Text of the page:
Wilderness can be of our own making. It can be formed of our doubts and fears, our desires and bitterness. For David the wilderness was both literal and formed of his (legitimate) fear of King Saul and King Achish. Yet David says, “I sought the Lord, and he answered me, and delivered me from all my fears.” (verse 4).
Jesus was tempted by Satan in the wilderness after his baptism. He was offered the power to make bread from stones, to have authority over all the world, and to demonstrate his power by jumping from the top of the Temple. Yet Jesus answered, “You shall worship the Lord your God, and him only shall you serve.” (Luke 4:8)

How do you and I answer the temptations and fears in our lives?
Are there fears in your life today that are forming a wilderness? Recently I read Psalm 125. Verse 2 jumped out at me. “As the mountains are round about Jerusalem, so the Lord is round about his people, from this time forth and evermore.” I had never really thought about Jerusalem being in the midst of mountains, but if you look at pictures and maps of the Holy Land, it is true. If our God is around us like the mountains around Jerusalem, then we are pretty secure. We can say with David, “I sought the Lord [and he] delivered me from all my fears”. We can echo our Lord, “I will worship and serve only God.”

Next time we'll look at the joy that comes when we turn to our Lord with Thanksgiving.

And because there are no coincidences with God, I have to add this meditation for d365 for Friday.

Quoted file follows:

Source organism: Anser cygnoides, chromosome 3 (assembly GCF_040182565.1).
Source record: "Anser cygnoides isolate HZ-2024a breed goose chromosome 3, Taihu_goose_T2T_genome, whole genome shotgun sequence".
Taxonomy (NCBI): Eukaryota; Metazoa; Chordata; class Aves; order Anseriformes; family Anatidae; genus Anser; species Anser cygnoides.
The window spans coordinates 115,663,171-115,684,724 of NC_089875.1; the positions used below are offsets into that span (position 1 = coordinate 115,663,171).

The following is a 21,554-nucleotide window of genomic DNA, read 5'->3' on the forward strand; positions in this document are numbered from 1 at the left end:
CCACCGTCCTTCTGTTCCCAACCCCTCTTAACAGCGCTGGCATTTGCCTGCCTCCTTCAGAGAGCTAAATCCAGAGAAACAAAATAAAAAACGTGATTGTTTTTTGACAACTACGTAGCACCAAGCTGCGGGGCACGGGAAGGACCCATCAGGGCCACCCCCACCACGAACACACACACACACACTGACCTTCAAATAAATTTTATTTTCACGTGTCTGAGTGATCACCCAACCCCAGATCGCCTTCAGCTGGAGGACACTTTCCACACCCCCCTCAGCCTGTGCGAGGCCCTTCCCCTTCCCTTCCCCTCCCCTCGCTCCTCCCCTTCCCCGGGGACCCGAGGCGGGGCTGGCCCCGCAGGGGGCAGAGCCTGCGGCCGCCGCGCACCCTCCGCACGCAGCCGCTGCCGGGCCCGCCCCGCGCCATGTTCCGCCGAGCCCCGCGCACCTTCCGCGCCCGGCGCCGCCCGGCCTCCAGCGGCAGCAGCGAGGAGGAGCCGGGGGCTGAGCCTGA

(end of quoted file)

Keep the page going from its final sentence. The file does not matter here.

God’s grace is about reeling us back in and drawing us into the very heart of the One who created and formed us and knows every hair on our heads. Grace is about reclaiming for us a new life marked by love, generosity, faithfulness, and peace.
So whatever you find yourself wrestling in the wilderness, remember that grace abounds. Grace will meet you where you are and return you to where you ought to be.
Grier Booker Richards

March 9, 2014

Lent I, Psalm 34: Adoration

Last Wednesday was Ash Wednesday. We are reminded of our mortality in the words “remember you are dust and to dust you shall return.” The words look back to Genesis 2:7 “then the Lord God formed man of dust from the ground and breathed into his nostrils the breath of life; and man became a living being.” During the 40 days of Lent, we hope to turn our hearts more fully toward the will of God. That may take the form of ‘giving up’ something or ‘taking on’ a new discipline. Sometimes Lent becomes a marathon of trying to make ourselves ‘holy’. By Easter we are tired, and maybe guilty, if we haven’t kept up with our grand resolutions to improve our faith lives.

During Lent, we’ll be looking at Psalm 34 as one way to move from Ash Wednesday to Easter. In Hebrew Psalm 34 is an acrostic (but I haven’t been able to find out what the Hebrew letters would spell). It is also noted as being a Psalm for deliverance “of David, when he feigned madness before Abimelech, so that he drove him out, and he went away.”(If you look in 1 Samuel 21:10-22:1 you’ll see that the king’s name was Achish. Abimelech, according to commentators, seems to be a royal title, like king or prince, used by Philistine royalty.)